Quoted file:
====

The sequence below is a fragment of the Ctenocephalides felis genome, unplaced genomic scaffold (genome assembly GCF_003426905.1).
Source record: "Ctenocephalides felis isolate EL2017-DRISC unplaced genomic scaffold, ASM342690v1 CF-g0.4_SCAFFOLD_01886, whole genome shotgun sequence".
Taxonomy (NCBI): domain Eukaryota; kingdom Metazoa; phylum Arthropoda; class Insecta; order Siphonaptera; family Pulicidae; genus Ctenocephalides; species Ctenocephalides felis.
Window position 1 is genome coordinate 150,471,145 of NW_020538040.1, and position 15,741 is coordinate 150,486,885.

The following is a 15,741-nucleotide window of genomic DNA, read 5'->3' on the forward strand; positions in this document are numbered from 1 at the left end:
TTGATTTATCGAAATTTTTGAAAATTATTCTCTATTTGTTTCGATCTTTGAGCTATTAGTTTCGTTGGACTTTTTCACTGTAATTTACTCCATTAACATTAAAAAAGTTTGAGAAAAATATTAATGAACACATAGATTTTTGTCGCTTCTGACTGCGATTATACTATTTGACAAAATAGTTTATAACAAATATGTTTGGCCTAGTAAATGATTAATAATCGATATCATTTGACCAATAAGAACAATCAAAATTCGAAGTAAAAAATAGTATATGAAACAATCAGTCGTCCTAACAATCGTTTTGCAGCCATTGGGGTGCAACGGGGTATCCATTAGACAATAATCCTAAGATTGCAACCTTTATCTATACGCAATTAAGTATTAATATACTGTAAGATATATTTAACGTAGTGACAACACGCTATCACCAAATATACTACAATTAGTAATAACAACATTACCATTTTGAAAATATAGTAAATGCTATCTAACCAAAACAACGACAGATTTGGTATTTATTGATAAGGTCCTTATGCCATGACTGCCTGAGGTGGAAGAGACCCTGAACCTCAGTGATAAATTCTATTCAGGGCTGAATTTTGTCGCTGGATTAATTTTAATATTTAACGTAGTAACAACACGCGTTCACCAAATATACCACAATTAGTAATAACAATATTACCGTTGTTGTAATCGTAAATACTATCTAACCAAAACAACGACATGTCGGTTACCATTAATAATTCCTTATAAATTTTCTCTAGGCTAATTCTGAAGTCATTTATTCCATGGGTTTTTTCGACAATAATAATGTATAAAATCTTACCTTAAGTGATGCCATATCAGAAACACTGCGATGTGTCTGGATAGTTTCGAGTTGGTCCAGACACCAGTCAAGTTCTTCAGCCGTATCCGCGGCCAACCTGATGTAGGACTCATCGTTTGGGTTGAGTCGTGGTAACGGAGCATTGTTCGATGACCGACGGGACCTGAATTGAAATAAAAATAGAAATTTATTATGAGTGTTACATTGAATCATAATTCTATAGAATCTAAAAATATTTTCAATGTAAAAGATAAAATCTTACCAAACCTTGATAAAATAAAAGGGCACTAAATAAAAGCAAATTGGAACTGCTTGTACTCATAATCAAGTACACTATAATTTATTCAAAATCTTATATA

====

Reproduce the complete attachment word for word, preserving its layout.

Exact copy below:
The sequence below is a fragment of the Ctenocephalides felis genome, unplaced genomic scaffold (genome assembly GCF_003426905.1).
Source record: "Ctenocephalides felis isolate EL2017-DRISC unplaced genomic scaffold, ASM342690v1 CF-g0.4_SCAFFOLD_01886, whole genome shotgun sequence".
Taxonomy (NCBI): domain Eukaryota; kingdom Metazoa; phylum Arthropoda; class Insecta; order Siphonaptera; family Pulicidae; genus Ctenocephalides; species Ctenocephalides felis.
Window position 1 is genome coordinate 150,471,145 of NW_020538040.1, and position 15,741 is coordinate 150,486,885.

The following is a 15,741-nucleotide window of genomic DNA, read 5'->3' on the forward strand; positions in this document are numbered from 1 at the left end:
TTGATTTATCGAAATTTTTGAAAATTATTCTCTATTTGTTTCGATCTTTGAGCTATTAGTTTCGTTGGACTTTTTCACTGTAATTTACTCCATTAACATTAAAAAAGTTTGAGAAAAATATTAATGAACACATAGATTTTTGTCGCTTCTGACTGCGATTATACTATTTGACAAAATAGTTTATAACAAATATGTTTGGCCTAGTAAATGATTAATAATCGATATCATTTGACCAATAAGAACAATCAAAATTCGAAGTAAAAAATAGTATATGAAACAATCAGTCGTCCTAACAATCGTTTTGCAGCCATTGGGGTGCAACGGGGTATCCATTAGACAATAATCCTAAGATTGCAACCTTTATCTATACGCAATTAAGTATTAATATACTGTAAGATATATTTAACGTAGTGACAACACGCTATCACCAAATATACTACAATTAGTAATAACAACATTACCATTTTGAAAATATAGTAAATGCTATCTAACCAAAACAACGACAGATTTGGTATTTATTGATAAGGTCCTTATGCCATGACTGCCTGAGGTGGAAGAGACCCTGAACCTCAGTGATAAATTCTATTCAGGGCTGAATTTTGTCGCTGGATTAATTTTAATATTTAACGTAGTAACAACACGCGTTCACCAAATATACCACAATTAGTAATAACAATATTACCGTTGTTGTAATCGTAAATACTATCTAACCAAAACAACGACATGTCGGTTACCATTAATAATTCCTTATAAATTTTCTCTAGGCTAATTCTGAAGTCATTTATTCCATGGGTTTTTTCGACAATAATAATGTATAAAATCTTACCTTAAGTGATGCCATATCAGAAACACTGCGATGTGTCTGGATAGTTTCGAGTTGGTCCAGACACCAGTCAAGTTCTTCAGCCGTATCCGCGGCCAACCTGATGTAGGACTCATCGTTTGGGTTGAGTCGTGGTAACGGAGCATTGTTCGATGACCGACGGGACCTGAATTGAAATAAAAATAGAAATTTATTATGAGTGTTACATTGAATCATAATTCTATAGAATCTAAAAATATTTTCAATGTAAAAGATAAAATCTTACCAAACCTTGATAAAATAAAAGGGCACTAAATAAAAGCAAATTGGAACTGCTTGTACTCATAATCAAGTACACTATAATTTATTCAAAATCTTATATA